Different pathogens spreading in the same host population often generate complex co-circulation dynamics because of the many possible interactions between the pathogens and the host immune system, the host life cycle, and the space structure of the population. Here we focus on the competition between two acute infections and we address the role of host mobility and cross-immunity in shaping possible dominance/co-dominance regimes. Host mobility is modelled as a network of traveling flows connecting nodes of a metapopulation, and the two-pathogen dynamics is simulated with a stochastic mechanistic approach. Results depict a complex scenario where, according to the relation among the epidemiological parameters of the two pathogens, mobility can either be non-influential for the competition dynamics or play a critical role in selecting the dominant pathogen. The characterisation of the parameter space can be explained in terms of the trade-off between pathogen's spreading velocity and its ability to diffuse in a sparse environment. Variations in the cross-immunity level induce a transition between presence and absence of competition. The present study disentangles the role of the relevant biological and ecological factors in the competition dynamics, and provides relevant insights into the spatial ecology of infectious diseases.
Cooperativeness is a defining feature of human nature. Theoreticians have suggested several mechanisms to explain this ubiquitous phenomenon, including reciprocity, reputation, and punishment, but the problem is still unsolved. Here we show, through experiments conducted with groups of people playing an iterated Prisoner's Dilemma on a dynamic network, that it is reputation what really fosters cooperation. While this mechanism has already been observed in unstructured populations, we find that it acts equally when interactions are given by a network that players can reconfigure dynamically. Furthermore, our observations reveal that memory also drives the network formation process, and cooperators assort more, with longer link lifetimes, the longer the past actions record. Our analysis demonstrates, for the first time, that reputation can be very well quantified as a weighted mean of the fractions of past cooperative acts and the last action performed. This finding has potential applications in collaborative systems and e-commerce.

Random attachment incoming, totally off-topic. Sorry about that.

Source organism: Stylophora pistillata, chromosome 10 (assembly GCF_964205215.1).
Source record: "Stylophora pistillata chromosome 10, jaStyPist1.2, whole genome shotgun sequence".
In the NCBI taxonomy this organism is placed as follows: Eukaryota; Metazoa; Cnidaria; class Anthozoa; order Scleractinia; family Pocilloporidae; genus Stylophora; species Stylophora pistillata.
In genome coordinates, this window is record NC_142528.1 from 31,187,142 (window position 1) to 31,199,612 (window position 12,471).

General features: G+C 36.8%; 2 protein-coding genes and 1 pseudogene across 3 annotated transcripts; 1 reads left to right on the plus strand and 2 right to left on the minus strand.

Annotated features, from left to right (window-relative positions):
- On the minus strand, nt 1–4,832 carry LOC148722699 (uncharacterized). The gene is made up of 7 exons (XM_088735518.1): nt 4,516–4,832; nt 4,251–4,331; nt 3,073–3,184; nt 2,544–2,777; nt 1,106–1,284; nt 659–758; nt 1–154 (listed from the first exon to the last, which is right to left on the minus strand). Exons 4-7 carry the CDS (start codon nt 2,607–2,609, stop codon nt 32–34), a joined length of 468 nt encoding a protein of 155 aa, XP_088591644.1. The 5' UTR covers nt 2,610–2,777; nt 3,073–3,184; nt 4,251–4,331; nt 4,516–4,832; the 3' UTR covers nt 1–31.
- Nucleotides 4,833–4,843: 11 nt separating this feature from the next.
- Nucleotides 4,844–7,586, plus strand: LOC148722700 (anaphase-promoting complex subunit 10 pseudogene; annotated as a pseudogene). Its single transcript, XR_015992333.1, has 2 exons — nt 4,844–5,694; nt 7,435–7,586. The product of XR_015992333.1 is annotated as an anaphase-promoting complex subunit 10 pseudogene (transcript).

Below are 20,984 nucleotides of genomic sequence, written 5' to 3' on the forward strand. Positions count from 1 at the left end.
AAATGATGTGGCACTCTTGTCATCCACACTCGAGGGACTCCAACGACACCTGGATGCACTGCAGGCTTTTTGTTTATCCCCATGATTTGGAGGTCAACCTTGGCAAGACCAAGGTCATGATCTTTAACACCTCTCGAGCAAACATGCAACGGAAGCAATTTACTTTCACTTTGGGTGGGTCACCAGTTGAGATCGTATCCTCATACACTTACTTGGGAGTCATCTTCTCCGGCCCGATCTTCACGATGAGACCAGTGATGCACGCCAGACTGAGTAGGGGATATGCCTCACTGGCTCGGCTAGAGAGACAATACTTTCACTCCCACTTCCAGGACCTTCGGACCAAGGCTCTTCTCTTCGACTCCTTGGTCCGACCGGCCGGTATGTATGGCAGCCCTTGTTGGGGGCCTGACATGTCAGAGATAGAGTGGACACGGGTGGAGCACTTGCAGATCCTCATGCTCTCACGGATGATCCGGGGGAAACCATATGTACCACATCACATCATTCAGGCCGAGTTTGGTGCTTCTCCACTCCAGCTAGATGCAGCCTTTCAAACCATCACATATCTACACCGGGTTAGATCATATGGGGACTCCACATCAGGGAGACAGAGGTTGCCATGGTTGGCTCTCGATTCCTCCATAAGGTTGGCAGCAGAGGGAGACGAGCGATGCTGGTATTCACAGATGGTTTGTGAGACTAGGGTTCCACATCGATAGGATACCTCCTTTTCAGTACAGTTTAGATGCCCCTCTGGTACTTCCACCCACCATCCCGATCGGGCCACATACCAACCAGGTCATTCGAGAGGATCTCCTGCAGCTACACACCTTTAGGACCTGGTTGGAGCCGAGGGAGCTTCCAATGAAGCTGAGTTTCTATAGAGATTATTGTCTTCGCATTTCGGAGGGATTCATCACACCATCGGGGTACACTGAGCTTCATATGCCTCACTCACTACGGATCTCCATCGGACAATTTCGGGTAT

We have carried out a comparative analysis of data collected in three experiments on Prisoner's Dilemmas on lattices available in the literature. We focus on the different ways in which the behavior of human subjects can be interpreted, in order to empirically narrow down the possibilities for behavioral rules. Among the proposed update dynamics, we find that the experiments do not provide significant evidence for non-innovative game dynamics such as imitate-the-best or pairwise comparison rules, whereas moody conditional cooperation is supported by the data from all three experiments. This conclusion questions the applicability of many theoretical models that have been proposed to understand human behavior in spatial Prisoner's Dilemmas. A rule compatible with all our experiments, moody conditional cooperation, suggests that there is no detectable influence of interaction networks on the emergence of cooperation in behavioral experiments.